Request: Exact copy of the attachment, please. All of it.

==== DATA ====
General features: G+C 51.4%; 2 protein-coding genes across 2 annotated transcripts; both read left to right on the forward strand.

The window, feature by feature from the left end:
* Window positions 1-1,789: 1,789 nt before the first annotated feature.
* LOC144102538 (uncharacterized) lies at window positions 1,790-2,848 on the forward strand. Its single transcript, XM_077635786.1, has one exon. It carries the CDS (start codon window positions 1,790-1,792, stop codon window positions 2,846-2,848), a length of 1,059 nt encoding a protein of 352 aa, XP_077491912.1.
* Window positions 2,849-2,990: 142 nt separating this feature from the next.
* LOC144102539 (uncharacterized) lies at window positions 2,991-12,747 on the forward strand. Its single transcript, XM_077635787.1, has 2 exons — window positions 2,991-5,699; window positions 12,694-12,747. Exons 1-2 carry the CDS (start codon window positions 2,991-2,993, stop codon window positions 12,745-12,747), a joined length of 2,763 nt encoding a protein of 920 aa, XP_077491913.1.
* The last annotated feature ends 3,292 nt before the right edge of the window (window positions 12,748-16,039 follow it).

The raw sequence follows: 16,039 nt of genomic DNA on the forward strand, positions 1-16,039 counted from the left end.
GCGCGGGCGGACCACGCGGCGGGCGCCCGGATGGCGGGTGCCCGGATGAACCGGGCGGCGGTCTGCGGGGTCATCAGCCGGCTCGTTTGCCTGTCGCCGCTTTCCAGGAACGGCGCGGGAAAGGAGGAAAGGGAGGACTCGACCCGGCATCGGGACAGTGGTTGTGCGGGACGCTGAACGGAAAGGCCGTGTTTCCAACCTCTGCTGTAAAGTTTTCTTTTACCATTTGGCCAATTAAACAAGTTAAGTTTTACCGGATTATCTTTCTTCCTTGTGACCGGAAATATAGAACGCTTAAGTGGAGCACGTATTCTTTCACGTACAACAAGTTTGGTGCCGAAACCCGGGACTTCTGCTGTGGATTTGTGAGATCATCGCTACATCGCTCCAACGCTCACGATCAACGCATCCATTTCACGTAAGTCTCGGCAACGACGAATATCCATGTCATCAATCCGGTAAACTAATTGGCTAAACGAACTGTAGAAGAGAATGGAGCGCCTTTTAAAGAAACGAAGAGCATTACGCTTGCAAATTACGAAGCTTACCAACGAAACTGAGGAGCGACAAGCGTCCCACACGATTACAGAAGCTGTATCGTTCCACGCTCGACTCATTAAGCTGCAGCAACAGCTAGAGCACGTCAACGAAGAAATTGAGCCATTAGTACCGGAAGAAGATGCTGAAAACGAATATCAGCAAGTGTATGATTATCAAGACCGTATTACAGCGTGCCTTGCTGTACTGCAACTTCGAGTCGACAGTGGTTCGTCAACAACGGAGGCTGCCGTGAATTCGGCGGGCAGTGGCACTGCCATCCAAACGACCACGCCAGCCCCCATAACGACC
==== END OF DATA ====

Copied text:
General features: G+C 51.4%; 2 protein-coding genes across 2 annotated transcripts; both read left to right on the forward strand.

The window, feature by feature from the left end:
* Window positions 1-1,789: 1,789 nt before the first annotated feature.
* LOC144102538 (uncharacterized) lies at window positions 1,790-2,848 on the forward strand. Its single transcript, XM_077635786.1, has one exon. It carries the CDS (start codon window positions 1,790-1,792, stop codon window positions 2,846-2,848), a length of 1,059 nt encoding a protein of 352 aa, XP_077491912.1.
* Window positions 2,849-2,990: 142 nt separating this feature from the next.
* LOC144102539 (uncharacterized) lies at window positions 2,991-12,747 on the forward strand. Its single transcript, XM_077635787.1, has 2 exons — window positions 2,991-5,699; window positions 12,694-12,747. Exons 1-2 carry the CDS (start codon window positions 2,991-2,993, stop codon window positions 12,745-12,747), a joined length of 2,763 nt encoding a protein of 920 aa, XP_077491913.1.
* The last annotated feature ends 3,292 nt before the right edge of the window (window positions 12,748-16,039 follow it).

The raw sequence follows: 16,039 nt of genomic DNA on the forward strand, positions 1-16,039 counted from the left end.
GCGCGGGCGGACCACGCGGCGGGCGCCCGGATGGCGGGTGCCCGGATGAACCGGGCGGCGGTCTGCGGGGTCATCAGCCGGCTCGTTTGCCTGTCGCCGCTTTCCAGGAACGGCGCGGGAAAGGAGGAAAGGGAGGACTCGACCCGGCATCGGGACAGTGGTTGTGCGGGACGCTGAACGGAAAGGCCGTGTTTCCAACCTCTGCTGTAAAGTTTTCTTTTACCATTTGGCCAATTAAACAAGTTAAGTTTTACCGGATTATCTTTCTTCCTTGTGACCGGAAATATAGAACGCTTAAGTGGAGCACGTATTCTTTCACGTACAACAAGTTTGGTGCCGAAACCCGGGACTTCTGCTGTGGATTTGTGAGATCATCGCTACATCGCTCCAACGCTCACGATCAACGCATCCATTTCACGTAAGTCTCGGCAACGACGAATATCCATGTCATCAATCCGGTAAACTAATTGGCTAAACGAACTGTAGAAGAGAATGGAGCGCCTTTTAAAGAAACGAAGAGCATTACGCTTGCAAATTACGAAGCTTACCAACGAAACTGAGGAGCGACAAGCGTCCCACACGATTACAGAAGCTGTATCGTTCCACGCTCGACTCATTAAGCTGCAGCAACAGCTAGAGCACGTCAACGAAGAAATTGAGCCATTAGTACCGGAAGAAGATGCTGAAAACGAATATCAGCAAGTGTATGATTATCAAGACCGTATTACAGCGTGCCTTGCTGTACTGCAACTTCGAGTCGACAGTGGTTCGTCAACAACGGAGGCTGCCGTGAATTCGGCGGGCAGTGGCACTGCCATCCAAACGACCACGCCAGCCCCCATAACGACC